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World Remembrance Day For Road Traffic Victims should be a day to propel action – Monitor

Brighten Abaho
By  Guest Columnists
The overall goal for stakeholders should be to think and act along what is being remembered in order save the many lives that are lost daily

Every year, we observe the World Day of Remembrance for Road Traffic Victims and this year we are commemorating the day on November 20.
The whole world uses this as an opportunity to remember those killed or seriously injured, draw attention to the need for a more appropriate and just post-crash response for road traffic victims and their families, and call for accelerated action on road safety to save lives.
Road safety is clearly a discussion we as stakeholders must continually and untiringly have given the fact that roads are without a doubt the most important mode of transportation.
According to Uganda Police Crime Report, in the last four years, pedestrians have been killed the most, with a massive number of 5,551 deaths in this period. This is followed by motor cyclists and passengers on the motorcycle, representing 4,478 and 1,739 persons killed, respectively. From the statistics and data from Uganda police, reckless driving is the primary cause of crashes in the country. Between 2019 and 2021, reckless and negligent driving caused a combined total of 13,208 crashes. Surprisingly, this is followed by careless pedestrians, who have pushed 2,527 crashes in this period.
The scale and magnitude of the effects of road accidents to the lives of those involved and society, in general, must be clearly defined to raise awareness and input to government’s road safety intervention measures. Improving everyone’s safety on the roads must not be an option but rather a priority for policymakers, politicians and operators.
Apart from the carelessness exhibited by road users, especially motorist, Uganda’s road infrastructure is generally unsafe. Most of the roads are single carriageway without a median, many with steep shoulders and with few opportunities for overtaking, resulting in many head-on collisions. And most roads lack facilities for non- motorised users.
Recently the Uganda Police has been releasing a compilation of CCTV footage showing gory images of boda boda motorcycle accidents. The pictures are horrendous showing how boda bodas are knocked down by speeding vehicles on the streets, leaving those riding them either injured or dead. The situation is worse in Uganda’s capital where there is total disregard for traffic rules. This has been worsened by the impunity exhibited by government officials, people in places of influence, and ordinary Ugandans.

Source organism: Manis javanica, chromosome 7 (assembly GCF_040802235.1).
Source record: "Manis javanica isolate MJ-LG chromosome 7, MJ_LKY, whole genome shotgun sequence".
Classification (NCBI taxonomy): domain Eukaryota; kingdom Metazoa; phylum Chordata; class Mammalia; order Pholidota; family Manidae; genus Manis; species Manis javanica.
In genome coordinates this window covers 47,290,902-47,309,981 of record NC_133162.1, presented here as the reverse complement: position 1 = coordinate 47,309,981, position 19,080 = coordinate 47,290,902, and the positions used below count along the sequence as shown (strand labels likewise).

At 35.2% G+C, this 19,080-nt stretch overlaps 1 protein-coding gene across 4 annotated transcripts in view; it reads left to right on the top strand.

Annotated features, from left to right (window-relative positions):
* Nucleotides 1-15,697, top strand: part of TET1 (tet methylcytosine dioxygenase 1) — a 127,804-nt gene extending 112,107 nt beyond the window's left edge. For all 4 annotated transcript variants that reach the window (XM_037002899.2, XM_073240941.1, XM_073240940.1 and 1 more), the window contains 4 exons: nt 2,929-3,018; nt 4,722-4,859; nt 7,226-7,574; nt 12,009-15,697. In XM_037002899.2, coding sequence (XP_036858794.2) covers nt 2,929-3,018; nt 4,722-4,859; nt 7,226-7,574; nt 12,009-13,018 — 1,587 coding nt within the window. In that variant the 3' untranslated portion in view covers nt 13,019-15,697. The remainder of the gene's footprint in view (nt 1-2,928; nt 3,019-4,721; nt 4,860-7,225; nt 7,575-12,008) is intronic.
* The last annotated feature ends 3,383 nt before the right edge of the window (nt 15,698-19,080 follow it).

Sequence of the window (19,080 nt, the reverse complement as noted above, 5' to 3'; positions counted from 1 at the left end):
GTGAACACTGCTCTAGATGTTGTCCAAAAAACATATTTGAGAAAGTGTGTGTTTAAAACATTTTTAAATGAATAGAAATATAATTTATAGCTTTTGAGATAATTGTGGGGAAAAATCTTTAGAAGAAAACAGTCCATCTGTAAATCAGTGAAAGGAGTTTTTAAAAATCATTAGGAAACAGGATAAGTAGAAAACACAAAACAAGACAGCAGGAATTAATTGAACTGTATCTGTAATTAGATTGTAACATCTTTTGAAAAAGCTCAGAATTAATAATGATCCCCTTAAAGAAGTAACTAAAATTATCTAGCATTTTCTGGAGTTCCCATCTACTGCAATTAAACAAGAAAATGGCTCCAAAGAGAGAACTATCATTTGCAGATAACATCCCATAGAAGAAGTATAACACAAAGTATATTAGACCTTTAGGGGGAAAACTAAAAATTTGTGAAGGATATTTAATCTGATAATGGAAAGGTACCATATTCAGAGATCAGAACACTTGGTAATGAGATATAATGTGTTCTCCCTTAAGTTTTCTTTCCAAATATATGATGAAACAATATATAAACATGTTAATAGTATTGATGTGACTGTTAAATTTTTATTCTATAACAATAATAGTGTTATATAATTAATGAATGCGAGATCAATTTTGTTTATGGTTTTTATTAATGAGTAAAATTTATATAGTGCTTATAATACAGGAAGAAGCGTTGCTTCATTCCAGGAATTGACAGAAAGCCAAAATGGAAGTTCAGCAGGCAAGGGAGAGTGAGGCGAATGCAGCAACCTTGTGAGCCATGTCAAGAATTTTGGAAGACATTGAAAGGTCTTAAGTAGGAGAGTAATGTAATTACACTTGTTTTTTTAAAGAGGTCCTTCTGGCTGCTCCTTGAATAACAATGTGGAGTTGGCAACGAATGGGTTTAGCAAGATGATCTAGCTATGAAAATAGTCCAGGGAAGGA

For a long time, political will and commitment have been the missing gap to address the gaps in road safety. There is need for more emphasis on the control of boda bodas operating in the cities and towns. This emphasis should go beyond just having boda boda riders put on reflector jackets and helmets but also having them to understand their role in reducing road crashes.
It is clear that there is a need for every stakeholder to reflect on their roles. We must remember traffic reports show that more than 80 per cent of accidents are a result of human factors, including lack of professional driving skills.
As we remember road traffic victims, we must recognise that there is still a lot of work to do. The challenges are far from over but we know from some of our achievements that through increased private sector involvement and public-private partnerships, these gaps can be closed.
Most importantly, all stakeholders in all their capacities must know and play their role in addressing the issues related to road safety. This is the only way to have a remembrance day that is relevant where in spite of the sadness which may still arise, we can take pride in improving road safety experiences and statistics.
“Public remembrance is not for the benefit of victims to remember what happened to them. Victims remember well what happened to them. Public reflection is the act of recognition. It states to the victims and their families that their humanity is valued, that their loss is our loss and that their suffering is shared, if only through recognising the tragedy and error of its occurrence”.
The overall goal for stakeholders should be to think and act along what is being remembered in order save the many lives that are lost daily.
Brighten Abaho is a programme associate at Centre for Policy Analysis (CEPA)

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